Perpignan was the most surprising town we visited. It was the first place where my son served so it was his “hometown” and he felt so comfortable there. It also has a different feel since it is culturally Catalonia.
We stayed at the very nice Novotel Suites Mediterranee. It is a great hotel for a family of 4. It was already set up with the 2 extra beds when we arrived. It has a cute kitchenette built into a closet and a very nice bathroom with separate tub and rain shower. The only thing I didn’t particularly like was that the toilet was in a separate room by the entrance. So you had to go all across the room to go to the toilet. Plus it was the size of a small airplane bathroom with a minuscule sink. But it is very French to have a separate toilet. We had that in all of the apartments we rented. The beds and pillows were very comfortable and there are curtains all around the room to provide some privacy between the areas. I also liked the lights and all the storage place. This hotel would not be a bad place to stay for a few nights. The wifi was not fantastic but it worked really well in the toilet room.
The hotel is very modern looking both in the lobby and room. The floor has this synthetic carpet that feels like sisal but made of plastic. You can buy food from the lobby mini mart or have breakfast. But when in France I prefer walking to a nearby bakery and getting a baguette.
The heart of Perpignan is the Castillet. You can visit it but we didn’t. It seems that everything flows from there. The downtown has several semi pedestrian streets with lots of shops and restaurants. This is the place where we did most of our shopping. Even though there were the big chains in Perpignan, we loved the smaller shops. I bought several pieces of clothing taking advantage of the soldes. There is nothing like a French boutique owner determined to dress you. She will find you what you want and dress you from head to toe.
We visited the Palais des Rois de Majorque. It is a major complex with no furnishings and very little decoration left but it is still very impressive. Like many buildings its age it has had so many uses through the years. Plus you get great views of the city.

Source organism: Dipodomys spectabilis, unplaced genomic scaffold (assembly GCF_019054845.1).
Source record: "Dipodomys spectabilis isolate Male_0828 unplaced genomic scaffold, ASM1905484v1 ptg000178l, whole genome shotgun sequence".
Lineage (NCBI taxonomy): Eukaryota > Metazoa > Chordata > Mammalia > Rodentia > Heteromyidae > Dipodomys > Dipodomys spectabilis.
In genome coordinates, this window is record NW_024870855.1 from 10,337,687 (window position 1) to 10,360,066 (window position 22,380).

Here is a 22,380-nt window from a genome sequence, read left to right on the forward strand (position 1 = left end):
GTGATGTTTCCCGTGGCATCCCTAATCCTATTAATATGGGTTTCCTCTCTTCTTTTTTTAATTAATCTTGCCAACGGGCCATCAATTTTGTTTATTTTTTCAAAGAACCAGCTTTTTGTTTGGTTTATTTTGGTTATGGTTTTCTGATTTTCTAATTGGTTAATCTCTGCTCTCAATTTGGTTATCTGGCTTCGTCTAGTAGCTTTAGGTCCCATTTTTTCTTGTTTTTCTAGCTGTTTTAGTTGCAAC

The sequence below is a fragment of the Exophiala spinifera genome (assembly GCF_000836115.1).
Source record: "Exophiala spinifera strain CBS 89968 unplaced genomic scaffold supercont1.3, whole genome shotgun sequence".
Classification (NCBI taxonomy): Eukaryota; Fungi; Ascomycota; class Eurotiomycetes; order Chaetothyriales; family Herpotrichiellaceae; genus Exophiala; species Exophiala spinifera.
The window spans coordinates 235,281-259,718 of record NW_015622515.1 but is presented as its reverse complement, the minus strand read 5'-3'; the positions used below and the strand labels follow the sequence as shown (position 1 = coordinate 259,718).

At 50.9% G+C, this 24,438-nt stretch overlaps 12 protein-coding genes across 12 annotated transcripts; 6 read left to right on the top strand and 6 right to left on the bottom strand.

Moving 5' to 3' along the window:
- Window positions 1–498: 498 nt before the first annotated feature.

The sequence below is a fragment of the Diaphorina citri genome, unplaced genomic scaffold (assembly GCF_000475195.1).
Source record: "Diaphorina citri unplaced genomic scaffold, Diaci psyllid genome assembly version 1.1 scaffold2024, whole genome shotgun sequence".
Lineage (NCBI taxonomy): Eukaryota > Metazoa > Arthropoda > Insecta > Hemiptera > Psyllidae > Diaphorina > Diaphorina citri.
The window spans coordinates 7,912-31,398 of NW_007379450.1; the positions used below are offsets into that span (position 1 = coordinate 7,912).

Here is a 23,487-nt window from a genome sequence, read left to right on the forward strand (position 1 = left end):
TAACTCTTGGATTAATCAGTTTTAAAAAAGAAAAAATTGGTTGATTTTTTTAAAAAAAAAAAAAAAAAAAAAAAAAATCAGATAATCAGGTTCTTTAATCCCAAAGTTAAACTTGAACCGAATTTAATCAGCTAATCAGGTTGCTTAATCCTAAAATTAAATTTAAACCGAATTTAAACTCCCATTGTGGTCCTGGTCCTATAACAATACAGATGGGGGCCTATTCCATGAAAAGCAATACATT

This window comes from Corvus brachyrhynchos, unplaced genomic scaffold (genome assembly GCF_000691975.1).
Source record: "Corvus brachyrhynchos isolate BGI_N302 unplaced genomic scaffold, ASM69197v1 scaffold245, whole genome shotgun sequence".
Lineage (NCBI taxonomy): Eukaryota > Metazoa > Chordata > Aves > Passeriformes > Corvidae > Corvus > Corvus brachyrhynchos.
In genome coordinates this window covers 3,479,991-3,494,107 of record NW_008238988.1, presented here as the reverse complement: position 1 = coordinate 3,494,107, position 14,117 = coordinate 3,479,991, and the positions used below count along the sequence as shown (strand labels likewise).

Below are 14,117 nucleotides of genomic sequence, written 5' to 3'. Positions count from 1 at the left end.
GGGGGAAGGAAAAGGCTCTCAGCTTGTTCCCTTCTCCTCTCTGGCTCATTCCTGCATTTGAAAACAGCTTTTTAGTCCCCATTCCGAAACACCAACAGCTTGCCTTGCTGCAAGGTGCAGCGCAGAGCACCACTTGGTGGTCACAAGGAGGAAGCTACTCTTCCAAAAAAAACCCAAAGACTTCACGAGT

The Cathedral St Jean is Perpignan’s most famous. It has beautiful stained glass windows and an ornate organ. My son wanted to show us the cool statues in the courtyard but it was closed. Once again just getting there is fun because there are so many small shops and restaurants to keep you busy.
But I have to say that my favorite part of Perpignan was meeting my son’s friend, Laurent. Once he found out who I was, the ran to me gave me a big hug and kiss and told me he loved me because I was Walters’ mom. He then proceeded to be our “security” as my daughter and I went shopping (the guys were resting). And as a true French man he insisted that we eat with him because you are not someone’s friend in France until you’ve had a meal with them. So he took us to Perpignan’s best crepe stand and insisted that we share some crepes with him. Once you get to know the French, they are sooo friendly. I miss my new French boyfriend Laurent.
Perpignan is famous for the nearby beaches. Everyone told us that we should go to Collioure because it is a beautiful old fishing village. The only problem is that half of France also had the same idea. It was one gigantic traffic jam. People were parking all along the roads and walking for kilometers to get to the beach. There was no way we could make it to the beach so we just kept on driving. We finally got to the little village of Banyul-sur-Mer near the Spanish border. It was still very crowded and we parked about 1.5 kms from the beach but we made it to the beach. The only disappointing part was that it was a rather rocky beach. No sand only rocks. Plus the water was very cold.
My son and I had fun trying to balance on the rocks for pictures. They just kept on moving with the waves. On the far end of the beach there were some surfers. Several people would swim to the floating decks. It was a fun time even though getting there was stressful.
One evening we had the privilege of visiting Prades. It is a lovely Catalan village up on the Pyrenees. It is a small village without much to do. You go there to enjoy the cute town and grab some dinner at a restaurant on the town square. There are lovely buildings and the trees frame the square perfectly. The sad part is that you can see that it is an economically depressed part of France with many abandoned buildings and closed stores. That evening there appeared to be a classical concert but we did not attend. We simply enjoyed a good dinner. Be sure to bring a sweater because it gets cool at night up in the mountains. Prades also has the most beautiful Hotel de Ville.
Being in Catalonia was a treat. I suggest to anyone going to France to make a trip to Pyrenees-Orientales. It is its own culture, its own flavor. It is bright, it is loud, it is bold and above all it is beautiful.